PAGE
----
From this, we can assume that the amplifier is noiseless and, instead, increase the initial temperature of Rs by Te to account for the amplifier’s noise. This is illustrated in Figure 2(b).

Now, let’s verify our model by calculating the total output noise. Referring to Figure 2(b), we have:

$\begin{eqnarray} N_o &=& kTBG = k(T_0+T_e)BG \\ &=& k(T_0+\frac{N_{o(added)}}{kBG})BG \\ &=& kT_0BG +N_{o(added)} \end{eqnarray}$

Which is consistent with Equation 1 (no big surprise!). Having the noise temperature of the amplifier, Te, we are able to find the noise temperature of the whole system, including both the source impedance, Rs, and the amplifier given by T+ Te. Additionally, by combining Equation 2 with the noise factor definition below, we can obtain a useful equation that expresses the noise figure in terms of the equivalent noise temperature, shown in Equation 3.

$\begin{eqnarray} F&=& 1 + \frac{N_{o(added)}}{N_{o(source)}} \\ &=& 1 + \frac{kT_eBG}{kT_0BG} \\ &=& 1 + \frac{T_e}{T_0} \end{eqnarray}$

Noise Temperature of a Cascaded System

A cascaded system made of N two-port devices is shown below in Figure 3.

Where:

• Fi is the noise factor
• Tis the equivalent noise temperature
• Gi is the available power gain of the i-th stage

With that in mind, we know that the noise factor of the cascaded system is:

$F = F_1 + \frac{F_2 - 1}{G_1} + \frac{F_3 - 1}{G_1 G_2} + \dots + \frac{F_N - 1}{G_1 G_2 \dots G_{N-1}}$

Applying Equation 3, we can replace each Fi term with its equivalent noise temperature and find the noise temperature of the cascaded system:

$T_{cas} = T_1 + \frac{T_2}{G_1} + \frac{T_3}{G_1 G_2} + \dots + \frac{T_N}{G_1 G_2 \dots G_{N-1}}$

If Ts denotes the noise temperature of the source impedance, the noise temperature of the whole system—including Rs and the cascade—is T+ Tcas.

Now, let’s look at a few examples to clarify the above concepts.

Example 1: Specifying the Noise Figure to Meet System Requirements

Assume that for a source temperature of T= 60 K, the overall system noise temperature is 380 K. Find the noise figure of the cascade.

The noise temperature of the cascade itself is readily found as Tcas = 380 - T= 320 K. Next, we apply Equation 3 to find the required cascade noise figure:

$\begin{eqnarray} F &=& 1 + \frac{T_e}{T_0} \\ &=& 1 + \frac{320}{290}=2.1 =3.22 \text{ }dB \end{eqnarray}$

Example 2: Finding the Noise Power of a Cascaded System Output

Assume that the source noise temperature is T= 150 K. Also, suppose that the cascade noise factor, gain, and bandwidth are respectively Fcas = 1.8, G = 6 dB, and B = 10 MHz. Find the available noise power at the output of the cascade.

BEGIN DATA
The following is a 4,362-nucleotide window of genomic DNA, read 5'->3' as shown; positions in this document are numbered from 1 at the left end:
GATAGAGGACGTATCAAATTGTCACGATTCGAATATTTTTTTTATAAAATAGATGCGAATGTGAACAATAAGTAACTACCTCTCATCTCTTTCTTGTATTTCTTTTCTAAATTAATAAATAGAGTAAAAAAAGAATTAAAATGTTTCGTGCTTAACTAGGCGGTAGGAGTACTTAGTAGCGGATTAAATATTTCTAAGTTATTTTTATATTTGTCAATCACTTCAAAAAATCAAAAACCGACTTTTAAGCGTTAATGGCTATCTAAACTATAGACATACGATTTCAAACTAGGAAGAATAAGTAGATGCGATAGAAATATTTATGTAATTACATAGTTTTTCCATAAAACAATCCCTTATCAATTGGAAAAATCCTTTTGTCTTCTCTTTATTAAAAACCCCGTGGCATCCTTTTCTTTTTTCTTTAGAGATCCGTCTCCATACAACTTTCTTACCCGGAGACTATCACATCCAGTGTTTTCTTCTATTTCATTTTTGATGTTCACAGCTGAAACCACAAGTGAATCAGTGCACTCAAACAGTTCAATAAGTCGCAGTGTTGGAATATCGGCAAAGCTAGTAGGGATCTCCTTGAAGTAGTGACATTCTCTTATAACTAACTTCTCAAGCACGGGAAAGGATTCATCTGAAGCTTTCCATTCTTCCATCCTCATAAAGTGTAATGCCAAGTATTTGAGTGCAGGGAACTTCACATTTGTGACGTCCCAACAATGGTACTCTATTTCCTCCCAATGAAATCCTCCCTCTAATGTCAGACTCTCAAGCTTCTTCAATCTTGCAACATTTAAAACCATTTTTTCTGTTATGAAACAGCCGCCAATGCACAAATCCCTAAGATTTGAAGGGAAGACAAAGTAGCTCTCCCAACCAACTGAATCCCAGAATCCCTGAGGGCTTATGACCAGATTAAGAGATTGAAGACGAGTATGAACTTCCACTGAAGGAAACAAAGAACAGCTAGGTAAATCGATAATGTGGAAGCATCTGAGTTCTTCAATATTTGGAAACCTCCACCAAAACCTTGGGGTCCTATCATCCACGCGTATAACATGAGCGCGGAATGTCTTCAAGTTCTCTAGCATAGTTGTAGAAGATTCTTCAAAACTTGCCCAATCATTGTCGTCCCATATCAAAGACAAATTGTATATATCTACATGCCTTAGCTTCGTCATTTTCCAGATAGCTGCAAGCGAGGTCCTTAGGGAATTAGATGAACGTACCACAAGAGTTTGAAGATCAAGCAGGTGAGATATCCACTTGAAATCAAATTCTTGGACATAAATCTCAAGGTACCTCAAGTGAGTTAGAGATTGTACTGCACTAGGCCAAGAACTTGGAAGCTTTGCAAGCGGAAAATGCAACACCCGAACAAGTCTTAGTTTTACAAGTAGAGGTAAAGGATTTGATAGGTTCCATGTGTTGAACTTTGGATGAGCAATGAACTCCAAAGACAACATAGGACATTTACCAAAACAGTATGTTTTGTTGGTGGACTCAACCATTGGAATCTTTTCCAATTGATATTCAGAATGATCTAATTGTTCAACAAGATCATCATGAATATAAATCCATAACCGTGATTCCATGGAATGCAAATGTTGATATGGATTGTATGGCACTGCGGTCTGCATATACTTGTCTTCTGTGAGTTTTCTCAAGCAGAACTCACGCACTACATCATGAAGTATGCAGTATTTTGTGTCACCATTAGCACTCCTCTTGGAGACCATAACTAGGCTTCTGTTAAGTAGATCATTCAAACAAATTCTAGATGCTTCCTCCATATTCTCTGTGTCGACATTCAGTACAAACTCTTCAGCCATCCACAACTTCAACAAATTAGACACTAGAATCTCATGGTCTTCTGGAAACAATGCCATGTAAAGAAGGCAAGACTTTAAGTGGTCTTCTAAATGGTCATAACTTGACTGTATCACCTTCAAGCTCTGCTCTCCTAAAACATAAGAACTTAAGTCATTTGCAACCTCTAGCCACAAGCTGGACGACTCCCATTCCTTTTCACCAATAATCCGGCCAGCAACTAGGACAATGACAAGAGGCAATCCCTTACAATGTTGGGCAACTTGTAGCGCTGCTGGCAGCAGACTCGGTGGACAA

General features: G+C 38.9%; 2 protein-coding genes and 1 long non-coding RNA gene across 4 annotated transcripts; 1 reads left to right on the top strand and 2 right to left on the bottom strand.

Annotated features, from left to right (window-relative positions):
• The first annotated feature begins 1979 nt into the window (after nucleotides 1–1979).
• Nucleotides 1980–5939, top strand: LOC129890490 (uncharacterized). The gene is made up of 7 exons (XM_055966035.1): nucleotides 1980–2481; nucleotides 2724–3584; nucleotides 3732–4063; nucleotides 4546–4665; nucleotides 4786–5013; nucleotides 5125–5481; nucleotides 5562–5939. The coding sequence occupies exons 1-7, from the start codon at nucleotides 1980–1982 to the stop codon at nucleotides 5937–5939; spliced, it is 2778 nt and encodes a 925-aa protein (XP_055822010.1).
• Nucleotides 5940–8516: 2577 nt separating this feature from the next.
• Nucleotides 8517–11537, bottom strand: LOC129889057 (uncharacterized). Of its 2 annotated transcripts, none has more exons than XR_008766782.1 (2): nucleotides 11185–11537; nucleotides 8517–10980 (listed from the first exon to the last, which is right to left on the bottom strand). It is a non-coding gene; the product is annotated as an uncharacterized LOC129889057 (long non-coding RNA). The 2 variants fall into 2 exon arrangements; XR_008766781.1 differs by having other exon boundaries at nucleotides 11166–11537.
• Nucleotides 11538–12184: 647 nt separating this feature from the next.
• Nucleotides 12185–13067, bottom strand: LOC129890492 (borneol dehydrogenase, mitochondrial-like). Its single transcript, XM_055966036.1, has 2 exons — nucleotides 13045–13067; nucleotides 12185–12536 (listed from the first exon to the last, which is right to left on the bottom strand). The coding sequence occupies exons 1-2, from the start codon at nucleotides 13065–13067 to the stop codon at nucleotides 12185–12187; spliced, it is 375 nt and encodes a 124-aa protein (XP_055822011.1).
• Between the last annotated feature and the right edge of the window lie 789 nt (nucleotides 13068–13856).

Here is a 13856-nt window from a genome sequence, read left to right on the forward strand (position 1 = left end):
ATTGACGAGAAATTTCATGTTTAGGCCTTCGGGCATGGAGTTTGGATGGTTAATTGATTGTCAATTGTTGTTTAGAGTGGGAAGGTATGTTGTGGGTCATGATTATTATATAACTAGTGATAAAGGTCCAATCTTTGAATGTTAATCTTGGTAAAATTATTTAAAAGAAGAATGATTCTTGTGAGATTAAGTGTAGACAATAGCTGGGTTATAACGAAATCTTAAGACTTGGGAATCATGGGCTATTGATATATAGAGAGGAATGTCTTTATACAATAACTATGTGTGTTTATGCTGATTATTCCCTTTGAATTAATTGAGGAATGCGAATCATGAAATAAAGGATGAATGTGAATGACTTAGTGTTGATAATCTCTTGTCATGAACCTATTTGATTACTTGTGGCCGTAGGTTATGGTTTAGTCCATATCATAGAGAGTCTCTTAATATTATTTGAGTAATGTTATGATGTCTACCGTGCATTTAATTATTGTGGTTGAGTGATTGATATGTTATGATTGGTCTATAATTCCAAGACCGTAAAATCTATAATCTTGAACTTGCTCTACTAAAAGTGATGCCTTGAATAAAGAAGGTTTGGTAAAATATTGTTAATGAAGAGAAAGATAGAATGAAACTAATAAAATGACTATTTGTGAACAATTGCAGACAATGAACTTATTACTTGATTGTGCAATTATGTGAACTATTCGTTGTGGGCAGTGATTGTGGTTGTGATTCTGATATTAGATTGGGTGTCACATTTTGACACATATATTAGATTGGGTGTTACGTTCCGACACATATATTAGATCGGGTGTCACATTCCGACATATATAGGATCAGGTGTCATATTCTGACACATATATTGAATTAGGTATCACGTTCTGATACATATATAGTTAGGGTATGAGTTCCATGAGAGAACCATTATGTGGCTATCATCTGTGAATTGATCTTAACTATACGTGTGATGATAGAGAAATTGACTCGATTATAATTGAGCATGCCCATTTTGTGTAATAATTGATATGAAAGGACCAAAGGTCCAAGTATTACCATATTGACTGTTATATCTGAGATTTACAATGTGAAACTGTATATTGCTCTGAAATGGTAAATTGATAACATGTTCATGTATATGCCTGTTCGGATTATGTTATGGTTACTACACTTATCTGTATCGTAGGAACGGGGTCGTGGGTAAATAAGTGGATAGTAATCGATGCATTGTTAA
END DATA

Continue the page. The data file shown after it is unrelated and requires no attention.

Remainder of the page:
We first use Equation 3 to find the noise temperature of the cascade:

$T_{cas} = (F_{cas}-1)T_0=(1.8-1)\times 290=232 \text{ } K$

Therefore, the noise temperature of the overall system is Tsys = T+ Tcas = 150 + 232 = 382 K. Finally, we have:

$\begin{eqnarray} N_o &=& k(T_s + T_{cas})BG \\ &=& 1.38 \times 10^{-23} \times 382 \times 10 \times 10^{6} \times 10^{0.6} \\ &=& 2.099 \times 10^{-13} \text{ }W = -96.8 \text{ } dBm \end{eqnarray}$

Revisiting the "Noise Line"—Noise Figure vs Noise Temperature

In a previous article, we looked at the plot of total output noise versus the source resistance temperature, T (Figure 4).

Figure 4. A plot showing the total output noise vs. the source resistance temperature.

This curve allows us to better understand an important difference between the noise figure and noise temperature. The noise figure metric corresponds to a standard temperature of T0. It actually specifies the ratio of the output noise contributed by RS at T0 (i.e., kT0BG) to that of the device under test, No(added). As can be seen from the figure, this ratio changes with T, and that’s why the noise figure is given at a standard temperature. From Equation 2, however, the noise temperature directly specifies the noise added by the device under test No(added), which doesn’t change with T. This feature allows us to simply add the noise temperature of a component to the arbitrary noise temperature of the source resistance; and use the overall noise temperature of the system to find the output noise power.